Warning: This letter contains (many!) spoilers of the J.R.R. Tolkien novel and film adaptation of The Lord of the Rings.
Have you ever had a story just humming along, when you realize your ending is like a horizon, constantly remaining just out of reach?
My crackpot hypothesis about that is it’s a sign. It’s time to start deciding how the story will end. Not the exact scene or sentence, but thematically, emotionally.
One way out is to just choose three or four possible themes and notes, and then rough them out, and see what happens.
Put another way, try Lord of the Rings-ing it.
If somehow you have not seen Peter Jackson’s 11-hour, three-film adaptation of J.R.R. Tolkien’s novel, the final movie The Return of the King actually ends five—five! — times. Each with its own distinct mood.
Ending No. 1: The survivors of the Fellowship of the Ring reunite in a gauzy, sunlit room, overjoyed to find each other alive. Many stories about war or odysseys end this way, with companions reunited in victory. It’s an ending of elation, and triumph, and it infers (without showing) that the world will heal.
Apparently, inference wasn’t good enough, so onto…
Ending No 2: Aragorn is crowned king before the Fellowship and a crowd that’s basically the United Nations for Middle Earth. Rose petals cascading around him, he talks of unity, reunites with his beloved, and kneels before the four Hobbits, prompting the entire crowd to do the same. This ending is victory and unity and honor, with a touch of romance.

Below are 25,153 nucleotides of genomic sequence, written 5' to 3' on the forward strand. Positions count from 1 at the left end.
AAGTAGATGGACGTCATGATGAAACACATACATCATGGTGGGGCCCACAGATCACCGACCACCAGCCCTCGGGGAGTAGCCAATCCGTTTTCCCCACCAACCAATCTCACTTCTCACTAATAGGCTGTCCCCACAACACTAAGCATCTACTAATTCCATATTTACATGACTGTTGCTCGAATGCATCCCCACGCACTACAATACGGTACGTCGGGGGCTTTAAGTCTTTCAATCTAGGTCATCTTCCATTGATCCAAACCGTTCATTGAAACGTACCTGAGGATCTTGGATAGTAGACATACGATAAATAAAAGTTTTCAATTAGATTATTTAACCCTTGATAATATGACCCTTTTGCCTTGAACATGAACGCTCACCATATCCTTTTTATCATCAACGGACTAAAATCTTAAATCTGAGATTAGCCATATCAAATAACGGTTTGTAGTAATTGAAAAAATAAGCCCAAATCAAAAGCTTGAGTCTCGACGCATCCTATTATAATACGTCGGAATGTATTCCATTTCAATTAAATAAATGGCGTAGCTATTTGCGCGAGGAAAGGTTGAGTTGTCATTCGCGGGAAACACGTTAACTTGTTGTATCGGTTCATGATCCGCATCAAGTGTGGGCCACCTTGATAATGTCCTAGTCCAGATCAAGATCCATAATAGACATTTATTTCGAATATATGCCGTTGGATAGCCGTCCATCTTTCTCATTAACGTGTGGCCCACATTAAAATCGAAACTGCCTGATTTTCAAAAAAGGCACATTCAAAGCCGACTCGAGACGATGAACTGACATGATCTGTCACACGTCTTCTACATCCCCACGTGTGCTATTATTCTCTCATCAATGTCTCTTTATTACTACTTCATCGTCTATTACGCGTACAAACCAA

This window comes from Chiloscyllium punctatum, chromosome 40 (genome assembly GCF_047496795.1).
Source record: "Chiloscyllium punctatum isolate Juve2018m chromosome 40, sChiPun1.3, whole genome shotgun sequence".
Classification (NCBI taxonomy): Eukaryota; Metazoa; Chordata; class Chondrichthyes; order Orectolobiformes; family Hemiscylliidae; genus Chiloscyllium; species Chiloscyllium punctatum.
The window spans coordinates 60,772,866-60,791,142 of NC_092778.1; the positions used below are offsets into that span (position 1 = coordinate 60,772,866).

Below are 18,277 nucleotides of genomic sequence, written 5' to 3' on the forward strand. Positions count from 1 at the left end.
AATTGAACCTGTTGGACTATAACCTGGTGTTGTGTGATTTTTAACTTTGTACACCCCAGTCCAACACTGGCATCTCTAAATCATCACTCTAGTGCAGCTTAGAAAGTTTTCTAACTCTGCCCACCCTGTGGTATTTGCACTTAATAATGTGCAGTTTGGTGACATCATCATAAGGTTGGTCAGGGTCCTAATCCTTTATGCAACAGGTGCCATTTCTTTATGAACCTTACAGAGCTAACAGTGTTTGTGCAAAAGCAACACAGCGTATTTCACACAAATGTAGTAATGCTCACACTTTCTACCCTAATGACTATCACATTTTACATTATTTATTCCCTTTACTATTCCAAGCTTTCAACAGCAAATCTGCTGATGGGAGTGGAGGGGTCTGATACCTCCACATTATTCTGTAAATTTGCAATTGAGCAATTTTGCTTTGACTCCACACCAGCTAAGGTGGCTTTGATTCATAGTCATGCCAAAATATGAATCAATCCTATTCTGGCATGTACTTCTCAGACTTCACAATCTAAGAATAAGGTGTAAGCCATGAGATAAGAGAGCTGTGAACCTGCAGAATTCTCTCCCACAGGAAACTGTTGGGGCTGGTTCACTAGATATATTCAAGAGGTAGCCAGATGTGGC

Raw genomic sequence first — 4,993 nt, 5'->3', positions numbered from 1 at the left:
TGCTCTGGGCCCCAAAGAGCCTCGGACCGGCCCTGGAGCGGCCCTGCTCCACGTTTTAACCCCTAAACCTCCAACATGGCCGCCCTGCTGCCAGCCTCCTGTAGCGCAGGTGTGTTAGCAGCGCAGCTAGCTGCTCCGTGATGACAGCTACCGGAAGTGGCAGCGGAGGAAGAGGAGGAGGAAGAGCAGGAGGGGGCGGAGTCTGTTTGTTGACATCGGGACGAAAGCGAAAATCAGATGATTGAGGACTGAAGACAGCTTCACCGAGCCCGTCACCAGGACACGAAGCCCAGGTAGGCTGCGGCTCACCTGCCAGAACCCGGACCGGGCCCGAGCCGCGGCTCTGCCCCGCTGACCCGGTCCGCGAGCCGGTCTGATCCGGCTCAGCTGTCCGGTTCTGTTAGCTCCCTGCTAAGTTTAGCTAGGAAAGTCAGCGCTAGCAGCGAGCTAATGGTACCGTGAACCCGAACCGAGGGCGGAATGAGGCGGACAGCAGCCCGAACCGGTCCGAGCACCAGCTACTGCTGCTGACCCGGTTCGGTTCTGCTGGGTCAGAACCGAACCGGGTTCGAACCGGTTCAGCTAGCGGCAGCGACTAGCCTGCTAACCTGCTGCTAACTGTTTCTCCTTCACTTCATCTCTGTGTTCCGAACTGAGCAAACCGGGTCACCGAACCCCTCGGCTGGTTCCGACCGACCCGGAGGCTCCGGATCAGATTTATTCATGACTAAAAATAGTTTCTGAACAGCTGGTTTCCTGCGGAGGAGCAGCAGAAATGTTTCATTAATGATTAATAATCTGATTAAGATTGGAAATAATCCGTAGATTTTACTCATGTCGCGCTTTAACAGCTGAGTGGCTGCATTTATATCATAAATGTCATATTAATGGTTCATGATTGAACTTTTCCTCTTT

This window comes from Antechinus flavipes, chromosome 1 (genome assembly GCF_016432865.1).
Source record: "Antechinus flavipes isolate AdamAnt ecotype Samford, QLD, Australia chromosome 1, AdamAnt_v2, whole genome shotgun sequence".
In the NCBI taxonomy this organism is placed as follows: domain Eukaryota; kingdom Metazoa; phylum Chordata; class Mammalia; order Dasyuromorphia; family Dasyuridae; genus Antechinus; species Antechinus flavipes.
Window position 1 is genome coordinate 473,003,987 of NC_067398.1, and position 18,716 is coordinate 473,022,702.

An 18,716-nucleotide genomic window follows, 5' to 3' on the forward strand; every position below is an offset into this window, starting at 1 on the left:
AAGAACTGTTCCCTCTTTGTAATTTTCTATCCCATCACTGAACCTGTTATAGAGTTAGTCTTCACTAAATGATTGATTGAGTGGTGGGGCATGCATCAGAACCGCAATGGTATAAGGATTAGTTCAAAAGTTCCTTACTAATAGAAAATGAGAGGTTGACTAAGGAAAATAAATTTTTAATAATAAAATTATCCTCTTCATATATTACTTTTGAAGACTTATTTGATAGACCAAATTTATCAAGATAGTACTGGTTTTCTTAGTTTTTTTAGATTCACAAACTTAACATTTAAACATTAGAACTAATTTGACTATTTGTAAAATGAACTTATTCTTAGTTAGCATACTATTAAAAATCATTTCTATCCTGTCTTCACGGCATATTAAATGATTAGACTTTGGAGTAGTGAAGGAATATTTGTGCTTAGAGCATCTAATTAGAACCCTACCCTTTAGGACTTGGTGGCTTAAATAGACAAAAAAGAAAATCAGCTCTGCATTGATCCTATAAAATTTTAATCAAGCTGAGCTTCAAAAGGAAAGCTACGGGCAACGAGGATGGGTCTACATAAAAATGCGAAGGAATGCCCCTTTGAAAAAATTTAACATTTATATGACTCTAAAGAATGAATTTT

But wait, there’s more!
Ending No. 3 follows the Hobbits home to the Shire, where they return to their favorite pub, and celebrate Sam-Wise’s wedding, and they realize, everything is restored, and nothing is. This ending gives the audience the satisfaction of seeing the Hobbits safely home, while also acknowledging war changes people.
Which leads us to …
Ending No 4: Four years (!) later, Frodo leaves Middle Earth, heading into the Undying Lands with the Elves, Gandalf, and his uncle Bilbo. “We set out to save the Shire,” he says, “and it has been saved — but not for me.” His Hobbit friends wave and sob as he and Gandalf sail off into a golden sunset. This takes the triumph and homecoming, and makes them bittersweet.
Still, Jackson was not done.
Sam-Wise returns to his wife and children after seeing Frodo off, gazes out at the Shire, and says, “Well, I’m back,” the last line of Tolkien’s novel.
Unless you’re Peter Jackson, you won’t get away writing a story with five endings. Unity and romance? Bittersweet homecoming? Joyful reunion? You will eventually have to choose.
But sometimes the best way to navigate your way to it is to map out several destinations, and point your sail toward the one that feels like home.
Dean of Faculty